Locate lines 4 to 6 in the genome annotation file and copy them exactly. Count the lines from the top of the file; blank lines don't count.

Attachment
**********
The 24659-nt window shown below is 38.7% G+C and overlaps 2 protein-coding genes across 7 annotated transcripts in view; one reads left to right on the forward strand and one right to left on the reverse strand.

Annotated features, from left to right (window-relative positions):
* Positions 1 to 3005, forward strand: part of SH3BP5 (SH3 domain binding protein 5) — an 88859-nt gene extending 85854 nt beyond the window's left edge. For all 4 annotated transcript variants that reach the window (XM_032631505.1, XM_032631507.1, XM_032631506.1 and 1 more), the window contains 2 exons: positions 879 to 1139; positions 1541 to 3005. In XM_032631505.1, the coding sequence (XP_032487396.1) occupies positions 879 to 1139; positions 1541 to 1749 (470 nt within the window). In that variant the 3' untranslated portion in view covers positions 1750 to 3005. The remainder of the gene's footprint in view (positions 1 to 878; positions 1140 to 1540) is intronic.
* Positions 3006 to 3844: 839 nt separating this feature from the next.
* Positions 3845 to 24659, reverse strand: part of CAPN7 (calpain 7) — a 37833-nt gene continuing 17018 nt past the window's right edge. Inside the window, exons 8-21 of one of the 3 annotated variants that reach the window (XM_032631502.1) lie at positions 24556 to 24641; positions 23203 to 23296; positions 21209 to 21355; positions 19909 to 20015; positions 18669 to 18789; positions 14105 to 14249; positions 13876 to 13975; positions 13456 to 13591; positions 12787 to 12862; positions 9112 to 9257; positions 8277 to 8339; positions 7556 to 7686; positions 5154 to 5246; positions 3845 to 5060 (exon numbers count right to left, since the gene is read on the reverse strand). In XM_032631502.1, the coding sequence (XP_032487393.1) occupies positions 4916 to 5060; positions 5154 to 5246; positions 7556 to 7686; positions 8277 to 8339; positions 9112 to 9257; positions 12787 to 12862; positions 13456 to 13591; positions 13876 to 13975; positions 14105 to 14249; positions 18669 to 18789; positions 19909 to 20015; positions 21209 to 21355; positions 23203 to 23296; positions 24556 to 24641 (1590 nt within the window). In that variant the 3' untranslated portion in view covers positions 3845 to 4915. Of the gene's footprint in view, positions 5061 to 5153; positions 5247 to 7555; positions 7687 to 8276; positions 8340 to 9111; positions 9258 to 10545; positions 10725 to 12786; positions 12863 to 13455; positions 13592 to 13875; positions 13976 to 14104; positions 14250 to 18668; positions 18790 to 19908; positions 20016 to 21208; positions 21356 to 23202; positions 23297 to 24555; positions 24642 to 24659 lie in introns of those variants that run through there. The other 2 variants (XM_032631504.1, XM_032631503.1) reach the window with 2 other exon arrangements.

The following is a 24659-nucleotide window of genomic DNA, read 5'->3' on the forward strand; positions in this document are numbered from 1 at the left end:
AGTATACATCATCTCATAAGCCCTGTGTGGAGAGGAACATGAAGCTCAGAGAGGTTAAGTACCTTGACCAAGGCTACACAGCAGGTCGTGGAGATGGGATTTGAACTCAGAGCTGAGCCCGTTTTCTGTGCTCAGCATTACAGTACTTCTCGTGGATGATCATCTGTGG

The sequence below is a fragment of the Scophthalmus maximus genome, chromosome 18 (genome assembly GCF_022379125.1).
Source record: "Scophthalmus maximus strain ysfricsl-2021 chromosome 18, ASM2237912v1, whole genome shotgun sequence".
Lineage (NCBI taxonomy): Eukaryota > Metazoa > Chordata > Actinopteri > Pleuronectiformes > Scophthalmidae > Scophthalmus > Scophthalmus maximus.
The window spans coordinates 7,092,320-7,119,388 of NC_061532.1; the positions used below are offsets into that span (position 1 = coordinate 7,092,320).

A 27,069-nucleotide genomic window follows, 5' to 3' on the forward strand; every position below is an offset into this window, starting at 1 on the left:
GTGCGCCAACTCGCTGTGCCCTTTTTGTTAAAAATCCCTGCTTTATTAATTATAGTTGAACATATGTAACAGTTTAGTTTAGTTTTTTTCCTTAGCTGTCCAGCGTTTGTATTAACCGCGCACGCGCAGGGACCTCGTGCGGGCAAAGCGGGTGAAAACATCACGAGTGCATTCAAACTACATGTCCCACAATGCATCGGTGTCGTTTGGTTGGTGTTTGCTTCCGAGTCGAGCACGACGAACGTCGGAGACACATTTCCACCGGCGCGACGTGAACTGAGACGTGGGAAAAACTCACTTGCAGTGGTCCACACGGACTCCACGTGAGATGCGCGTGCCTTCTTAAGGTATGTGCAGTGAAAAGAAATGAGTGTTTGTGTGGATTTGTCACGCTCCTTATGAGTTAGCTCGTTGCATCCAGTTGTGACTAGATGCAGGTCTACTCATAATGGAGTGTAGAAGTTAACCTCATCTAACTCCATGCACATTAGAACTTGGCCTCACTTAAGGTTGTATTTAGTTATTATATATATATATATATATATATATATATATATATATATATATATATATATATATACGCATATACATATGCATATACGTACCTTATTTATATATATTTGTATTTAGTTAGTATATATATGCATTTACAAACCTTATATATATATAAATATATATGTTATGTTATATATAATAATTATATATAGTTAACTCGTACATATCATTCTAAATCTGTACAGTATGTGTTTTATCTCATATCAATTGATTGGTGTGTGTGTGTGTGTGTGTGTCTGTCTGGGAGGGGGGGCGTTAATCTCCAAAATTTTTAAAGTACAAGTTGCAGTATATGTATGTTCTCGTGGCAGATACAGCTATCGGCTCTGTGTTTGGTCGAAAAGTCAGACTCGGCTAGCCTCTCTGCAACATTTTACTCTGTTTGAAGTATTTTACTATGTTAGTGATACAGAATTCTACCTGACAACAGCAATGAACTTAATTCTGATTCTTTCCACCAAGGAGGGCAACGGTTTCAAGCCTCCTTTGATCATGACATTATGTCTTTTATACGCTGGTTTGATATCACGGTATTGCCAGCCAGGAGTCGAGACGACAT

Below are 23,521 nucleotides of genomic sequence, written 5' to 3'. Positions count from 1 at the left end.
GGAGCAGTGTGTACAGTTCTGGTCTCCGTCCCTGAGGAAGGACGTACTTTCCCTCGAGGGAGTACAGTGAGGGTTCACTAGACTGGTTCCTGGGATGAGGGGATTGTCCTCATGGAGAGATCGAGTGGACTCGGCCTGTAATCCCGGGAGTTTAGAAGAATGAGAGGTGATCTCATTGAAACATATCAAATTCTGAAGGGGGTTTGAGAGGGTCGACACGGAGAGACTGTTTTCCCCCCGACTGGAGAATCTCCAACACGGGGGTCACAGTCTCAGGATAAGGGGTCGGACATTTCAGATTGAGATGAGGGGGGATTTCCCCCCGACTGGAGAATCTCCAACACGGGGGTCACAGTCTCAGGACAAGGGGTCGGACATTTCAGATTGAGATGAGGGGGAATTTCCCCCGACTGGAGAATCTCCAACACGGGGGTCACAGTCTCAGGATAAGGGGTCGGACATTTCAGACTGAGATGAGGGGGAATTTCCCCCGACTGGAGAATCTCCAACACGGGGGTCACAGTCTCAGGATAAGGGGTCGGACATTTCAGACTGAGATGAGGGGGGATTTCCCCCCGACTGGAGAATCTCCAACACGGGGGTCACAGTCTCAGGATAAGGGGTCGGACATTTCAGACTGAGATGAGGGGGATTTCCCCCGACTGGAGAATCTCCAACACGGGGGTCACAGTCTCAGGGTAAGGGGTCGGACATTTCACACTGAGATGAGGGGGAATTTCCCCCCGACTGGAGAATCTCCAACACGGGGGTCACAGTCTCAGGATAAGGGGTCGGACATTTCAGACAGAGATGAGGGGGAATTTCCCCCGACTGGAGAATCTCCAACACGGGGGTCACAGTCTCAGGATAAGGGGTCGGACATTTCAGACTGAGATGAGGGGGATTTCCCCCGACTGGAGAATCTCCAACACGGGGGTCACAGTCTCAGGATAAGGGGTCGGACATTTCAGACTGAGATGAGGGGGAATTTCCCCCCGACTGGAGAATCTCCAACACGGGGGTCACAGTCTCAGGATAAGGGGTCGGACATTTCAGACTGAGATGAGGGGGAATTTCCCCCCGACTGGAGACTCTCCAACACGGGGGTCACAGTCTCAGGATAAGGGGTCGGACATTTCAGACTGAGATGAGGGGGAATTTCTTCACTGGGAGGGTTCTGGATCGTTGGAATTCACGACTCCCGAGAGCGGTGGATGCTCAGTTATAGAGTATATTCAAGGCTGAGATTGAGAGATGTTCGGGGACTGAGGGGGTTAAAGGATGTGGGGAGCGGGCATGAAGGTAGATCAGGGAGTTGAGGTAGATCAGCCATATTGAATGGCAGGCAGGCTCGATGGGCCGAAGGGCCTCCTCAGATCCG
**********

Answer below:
* Positions 3006 to 3844: 839 nt separating this feature from the next.
* Positions 3845 to 24659, reverse strand: part of CAPN7 (calpain 7) — a 37833-nt gene continuing 17018 nt past the window's right edge. Inside the window, exons 8-21 of one of the 3 annotated variants that reach the window (XM_032631502.1) lie at positions 24556 to 24641; positions 23203 to 23296; positions 21209 to 21355; positions 19909 to 20015; positions 18669 to 18789; positions 14105 to 14249; positions 13876 to 13975; positions 13456 to 13591; positions 12787 to 12862; positions 9112 to 9257; positions 8277 to 8339; positions 7556 to 7686; positions 5154 to 5246; positions 3845 to 5060 (exon numbers count right to left, since the gene is read on the reverse strand). In XM_032631502.1, the coding sequence (XP_032487393.1) occupies positions 4916 to 5060; positions 5154 to 5246; positions 7556 to 7686; positions 8277 to 8339; positions 9112 to 9257; positions 12787 to 12862; positions 13456 to 13591; positions 13876 to 13975; positions 14105 to 14249; positions 18669 to 18789; positions 19909 to 20015; positions 21209 to 21355; positions 23203 to 23296; positions 24556 to 24641 (1590 nt within the window). In that variant the 3' untranslated portion in view covers positions 3845 to 4915. Of the gene's footprint in view, positions 5061 to 5153; positions 5247 to 7555; positions 7687 to 8276; positions 8340 to 9111; positions 9258 to 10545; positions 10725 to 12786; positions 12863 to 13455; positions 13592 to 13875; positions 13976 to 14104; positions 14250 to 18668; positions 18790 to 19908; positions 20016 to 21208; positions 21356 to 23202; positions 23297 to 24555; positions 24642 to 24659 lie in introns of those variants that run through there. The other 2 variants (XM_032631504.1, XM_032631503.1) reach the window with 2 other exon arrangements.

The following is a 24659-nucleotide window of genomic DNA, read 5'->3' on the forward strand; positions in this document are numbered from 1 at the left end: